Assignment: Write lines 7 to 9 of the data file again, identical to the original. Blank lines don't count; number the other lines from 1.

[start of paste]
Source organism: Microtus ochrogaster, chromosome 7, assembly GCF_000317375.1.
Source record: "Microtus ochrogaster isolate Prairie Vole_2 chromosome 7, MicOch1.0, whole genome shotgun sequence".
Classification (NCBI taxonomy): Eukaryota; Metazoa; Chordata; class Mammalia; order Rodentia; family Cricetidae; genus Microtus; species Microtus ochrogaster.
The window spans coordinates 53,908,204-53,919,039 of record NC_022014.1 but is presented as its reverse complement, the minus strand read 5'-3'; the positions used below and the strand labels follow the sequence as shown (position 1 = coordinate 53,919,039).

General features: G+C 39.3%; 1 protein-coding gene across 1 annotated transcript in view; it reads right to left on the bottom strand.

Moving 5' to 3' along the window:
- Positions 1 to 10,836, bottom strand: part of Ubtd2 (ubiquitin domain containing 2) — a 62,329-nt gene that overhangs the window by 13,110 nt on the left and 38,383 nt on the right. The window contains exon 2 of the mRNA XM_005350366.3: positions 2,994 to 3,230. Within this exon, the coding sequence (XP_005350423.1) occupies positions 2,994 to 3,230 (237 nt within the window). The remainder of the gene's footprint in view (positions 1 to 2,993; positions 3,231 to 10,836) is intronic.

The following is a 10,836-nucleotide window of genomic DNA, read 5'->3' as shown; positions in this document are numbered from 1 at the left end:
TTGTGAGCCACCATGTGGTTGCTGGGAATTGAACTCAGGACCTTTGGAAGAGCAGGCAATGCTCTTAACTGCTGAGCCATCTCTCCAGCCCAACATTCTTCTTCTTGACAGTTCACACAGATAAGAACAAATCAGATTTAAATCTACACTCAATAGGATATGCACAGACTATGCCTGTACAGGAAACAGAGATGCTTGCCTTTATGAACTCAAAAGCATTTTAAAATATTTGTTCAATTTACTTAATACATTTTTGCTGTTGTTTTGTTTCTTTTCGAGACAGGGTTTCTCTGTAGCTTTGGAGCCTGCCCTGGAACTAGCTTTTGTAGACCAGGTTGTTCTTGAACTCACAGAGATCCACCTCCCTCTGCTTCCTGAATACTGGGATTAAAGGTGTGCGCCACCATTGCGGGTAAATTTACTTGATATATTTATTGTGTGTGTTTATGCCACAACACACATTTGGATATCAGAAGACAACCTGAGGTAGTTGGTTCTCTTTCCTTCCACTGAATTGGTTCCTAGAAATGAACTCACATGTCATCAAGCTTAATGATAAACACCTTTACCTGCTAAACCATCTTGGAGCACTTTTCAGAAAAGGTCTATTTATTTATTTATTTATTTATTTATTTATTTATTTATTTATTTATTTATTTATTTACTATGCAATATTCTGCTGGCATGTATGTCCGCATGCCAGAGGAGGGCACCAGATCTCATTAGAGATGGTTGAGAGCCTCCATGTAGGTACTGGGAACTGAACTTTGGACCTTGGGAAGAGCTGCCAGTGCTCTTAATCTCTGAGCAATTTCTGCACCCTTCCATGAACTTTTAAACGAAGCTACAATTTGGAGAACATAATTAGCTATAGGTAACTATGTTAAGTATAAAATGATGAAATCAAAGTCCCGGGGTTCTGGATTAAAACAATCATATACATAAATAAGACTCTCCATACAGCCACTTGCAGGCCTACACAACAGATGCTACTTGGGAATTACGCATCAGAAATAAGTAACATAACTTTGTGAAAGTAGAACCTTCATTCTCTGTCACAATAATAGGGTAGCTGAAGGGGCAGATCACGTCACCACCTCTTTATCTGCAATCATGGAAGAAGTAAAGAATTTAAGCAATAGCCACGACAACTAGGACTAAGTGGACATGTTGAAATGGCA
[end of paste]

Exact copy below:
- Positions 1 to 10,836, bottom strand: part of Ubtd2 (ubiquitin domain containing 2) — a 62,329-nt gene that overhangs the window by 13,110 nt on the left and 38,383 nt on the right. The window contains exon 2 of the mRNA XM_005350366.3: positions 2,994 to 3,230. Within this exon, the coding sequence (XP_005350423.1) occupies positions 2,994 to 3,230 (237 nt within the window). The remainder of the gene's footprint in view (positions 1 to 2,993; positions 3,231 to 10,836) is intronic.

The following is a 10,836-nucleotide window of genomic DNA, read 5'->3' as shown; positions in this document are numbered from 1 at the left end:
TTGTGAGCCACCATGTGGTTGCTGGGAATTGAACTCAGGACCTTTGGAAGAGCAGGCAATGCTCTTAACTGCTGAGCCATCTCTCCAGCCCAACATTCTTCTTCTTGACAGTTCACACAGATAAGAACAAATCAGATTTAAATCTACACTCAATAGGATATGCACAGACTATGCCTGTACAGGAAACAGAGATGCTTGCCTTTATGAACTCAAAAGCATTTTAAAATATTTGTTCAATTTACTTAATACATTTTTGCTGTTGTTTTGTTTCTTTTCGAGACAGGGTTTCTCTGTAGCTTTGGAGCCTGCCCTGGAACTAGCTTTTGTAGACCAGGTTGTTCTTGAACTCACAGAGATCCACCTCCCTCTGCTTCCTGAATACTGGGATTAAAGGTGTGCGCCACCATTGCGGGTAAATTTACTTGATATATTTATTGTGTGTGTTTATGCCACAACACACATTTGGATATCAGAAGACAACCTGAGGTAGTTGGTTCTCTTTCCTTCCACTGAATTGGTTCCTAGAAATGAACTCACATGTCATCAAGCTTAATGATAAACACCTTTACCTGCTAAACCATCTTGGAGCACTTTTCAGAAAAGGTCTATTTATTTATTTATTTATTTATTTATTTATTTATTTATTTATTTATTTATTTATTTACTATGCAATATTCTGCTGGCATGTATGTCCGCATGCCAGAGGAGGGCACCAGATCTCATTAGAGATGGTTGAGAGCCTCCATGTAGGTACTGGGAACTGAACTTTGGACCTTGGGAAGAGCTGCCAGTGCTCTTAATCTCTGAGCAATTTCTGCACCCTTCCATGAACTTTTAAACGAAGCTACAATTTGGAGAACATAATTAGCTATAGGTAACTATGTTAAGTATAAAATGATGAAATCAAAGTCCCGGGGTTCTGGATTAAAACAATCATATACATAAATAAGACTCTCCATACAGCCACTTGCAGGCCTACACAACAGATGCTACTTGGGAATTACGCATCAGAAATAAGTAACATAACTTTGTGAAAGTAGAACCTTCATTCTCTGTCACAATAATAGGGTAGCTGAAGGGGCAGATCACGTCACCACCTCTTTATCTGCAATCATGGAAGAAGTAAAGAATTTAAGCAATAGCCACGACAACTAGGACTAAGTGGACATGTTGAAATGGCA